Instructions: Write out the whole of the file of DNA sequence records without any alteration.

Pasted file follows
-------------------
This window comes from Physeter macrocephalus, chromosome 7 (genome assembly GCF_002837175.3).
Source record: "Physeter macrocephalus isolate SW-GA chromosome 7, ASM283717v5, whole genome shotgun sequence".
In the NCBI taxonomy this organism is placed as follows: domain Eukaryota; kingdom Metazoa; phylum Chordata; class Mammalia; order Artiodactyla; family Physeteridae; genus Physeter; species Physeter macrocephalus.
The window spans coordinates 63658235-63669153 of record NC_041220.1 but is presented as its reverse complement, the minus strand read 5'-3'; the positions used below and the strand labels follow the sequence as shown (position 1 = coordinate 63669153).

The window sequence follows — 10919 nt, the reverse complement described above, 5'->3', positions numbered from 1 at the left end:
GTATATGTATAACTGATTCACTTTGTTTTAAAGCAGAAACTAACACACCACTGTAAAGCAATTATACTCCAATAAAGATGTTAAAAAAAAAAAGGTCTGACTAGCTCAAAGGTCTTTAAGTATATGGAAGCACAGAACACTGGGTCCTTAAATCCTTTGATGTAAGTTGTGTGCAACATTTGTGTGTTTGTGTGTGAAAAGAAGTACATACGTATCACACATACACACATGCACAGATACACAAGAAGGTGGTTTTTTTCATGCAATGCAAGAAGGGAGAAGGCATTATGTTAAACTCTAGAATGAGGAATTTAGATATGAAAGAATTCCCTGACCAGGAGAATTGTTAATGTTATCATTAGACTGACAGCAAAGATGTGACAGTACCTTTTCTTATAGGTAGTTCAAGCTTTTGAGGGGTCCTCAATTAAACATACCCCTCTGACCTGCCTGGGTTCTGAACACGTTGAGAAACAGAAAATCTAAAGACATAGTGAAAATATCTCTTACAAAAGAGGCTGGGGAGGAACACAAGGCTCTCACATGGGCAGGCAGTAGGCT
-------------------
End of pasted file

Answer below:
This window comes from Physeter macrocephalus, chromosome 7 (genome assembly GCF_002837175.3).
Source record: "Physeter macrocephalus isolate SW-GA chromosome 7, ASM283717v5, whole genome shotgun sequence".
In the NCBI taxonomy this organism is placed as follows: domain Eukaryota; kingdom Metazoa; phylum Chordata; class Mammalia; order Artiodactyla; family Physeteridae; genus Physeter; species Physeter macrocephalus.
The window spans coordinates 63658235-63669153 of record NC_041220.1 but is presented as its reverse complement, the minus strand read 5'-3'; the positions used below and the strand labels follow the sequence as shown (position 1 = coordinate 63669153).

The window sequence follows — 10919 nt, the reverse complement described above, 5'->3', positions numbered from 1 at the left end:
GTATATGTATAACTGATTCACTTTGTTTTAAAGCAGAAACTAACACACCACTGTAAAGCAATTATACTCCAATAAAGATGTTAAAAAAAAAAAGGTCTGACTAGCTCAAAGGTCTTTAAGTATATGGAAGCACAGAACACTGGGTCCTTAAATCCTTTGATGTAAGTTGTGTGCAACATTTGTGTGTTTGTGTGTGAAAAGAAGTACATACGTATCACACATACACACATGCACAGATACACAAGAAGGTGGTTTTTTTCATGCAATGCAAGAAGGGAGAAGGCATTATGTTAAACTCTAGAATGAGGAATTTAGATATGAAAGAATTCCCTGACCAGGAGAATTGTTAATGTTATCATTAGACTGACAGCAAAGATGTGACAGTACCTTTTCTTATAGGTAGTTCAAGCTTTTGAGGGGTCCTCAATTAAACATACCCCTCTGACCTGCCTGGGTTCTGAACACGTTGAGAAACAGAAAATCTAAAGACATAGTGAAAATATCTCTTACAAAAGAGGCTGGGGAGGAACACAAGGCTCTCACATGGGCAGGCAGTAGGCT